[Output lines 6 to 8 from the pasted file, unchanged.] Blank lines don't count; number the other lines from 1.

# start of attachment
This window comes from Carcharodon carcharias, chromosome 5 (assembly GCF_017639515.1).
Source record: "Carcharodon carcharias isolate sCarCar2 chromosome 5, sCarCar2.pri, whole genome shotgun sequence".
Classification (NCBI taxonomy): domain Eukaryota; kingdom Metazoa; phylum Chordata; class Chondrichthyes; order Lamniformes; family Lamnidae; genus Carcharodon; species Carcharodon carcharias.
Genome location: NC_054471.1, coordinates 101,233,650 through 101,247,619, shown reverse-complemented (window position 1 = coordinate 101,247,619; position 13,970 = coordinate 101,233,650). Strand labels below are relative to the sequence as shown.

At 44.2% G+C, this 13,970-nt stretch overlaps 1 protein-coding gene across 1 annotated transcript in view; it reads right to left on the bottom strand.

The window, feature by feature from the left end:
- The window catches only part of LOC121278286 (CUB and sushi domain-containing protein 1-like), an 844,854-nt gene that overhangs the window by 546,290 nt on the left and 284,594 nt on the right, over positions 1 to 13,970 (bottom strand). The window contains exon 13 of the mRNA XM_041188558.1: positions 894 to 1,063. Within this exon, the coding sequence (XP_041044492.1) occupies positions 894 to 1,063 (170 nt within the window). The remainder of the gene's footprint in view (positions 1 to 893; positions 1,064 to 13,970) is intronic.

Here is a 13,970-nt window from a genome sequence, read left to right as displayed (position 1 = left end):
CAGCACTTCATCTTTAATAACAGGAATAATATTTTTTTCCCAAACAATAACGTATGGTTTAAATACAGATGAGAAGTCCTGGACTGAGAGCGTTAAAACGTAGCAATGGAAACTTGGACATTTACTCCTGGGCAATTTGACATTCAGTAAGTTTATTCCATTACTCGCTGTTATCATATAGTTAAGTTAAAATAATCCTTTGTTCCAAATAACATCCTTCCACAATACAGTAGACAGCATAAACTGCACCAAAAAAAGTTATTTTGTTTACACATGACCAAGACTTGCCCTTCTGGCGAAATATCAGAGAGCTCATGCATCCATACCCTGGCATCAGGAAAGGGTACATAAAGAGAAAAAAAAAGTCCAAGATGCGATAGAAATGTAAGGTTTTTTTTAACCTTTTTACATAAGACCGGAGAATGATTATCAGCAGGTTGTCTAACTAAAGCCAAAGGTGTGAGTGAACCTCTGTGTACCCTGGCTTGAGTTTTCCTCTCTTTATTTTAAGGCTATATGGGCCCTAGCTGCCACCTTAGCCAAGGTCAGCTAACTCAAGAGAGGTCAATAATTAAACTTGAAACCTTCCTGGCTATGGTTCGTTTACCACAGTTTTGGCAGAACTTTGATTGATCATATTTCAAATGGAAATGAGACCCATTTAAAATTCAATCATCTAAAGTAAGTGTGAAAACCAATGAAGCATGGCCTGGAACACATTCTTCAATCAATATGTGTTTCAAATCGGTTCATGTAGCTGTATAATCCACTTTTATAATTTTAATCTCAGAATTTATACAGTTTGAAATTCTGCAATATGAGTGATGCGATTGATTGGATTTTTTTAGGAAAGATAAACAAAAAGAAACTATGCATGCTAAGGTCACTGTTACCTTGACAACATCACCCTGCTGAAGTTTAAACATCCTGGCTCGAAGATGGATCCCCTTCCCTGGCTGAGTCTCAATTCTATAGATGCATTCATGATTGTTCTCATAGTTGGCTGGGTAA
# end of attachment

The window, feature by feature from the left end:
- The window catches only part of LOC121278286 (CUB and sushi domain-containing protein 1-like), an 844,854-nt gene that overhangs the window by 546,290 nt on the left and 284,594 nt on the right, over positions 1 to 13,970 (bottom strand). The window contains exon 13 of the mRNA XM_041188558.1: positions 894 to 1,063. Within this exon, the coding sequence (XP_041044492.1) occupies positions 894 to 1,063 (170 nt within the window). The remainder of the gene's footprint in view (positions 1 to 893; positions 1,064 to 13,970) is intronic.

Here is a 13,970-nt window from a genome sequence, read left to right as displayed (position 1 = left end):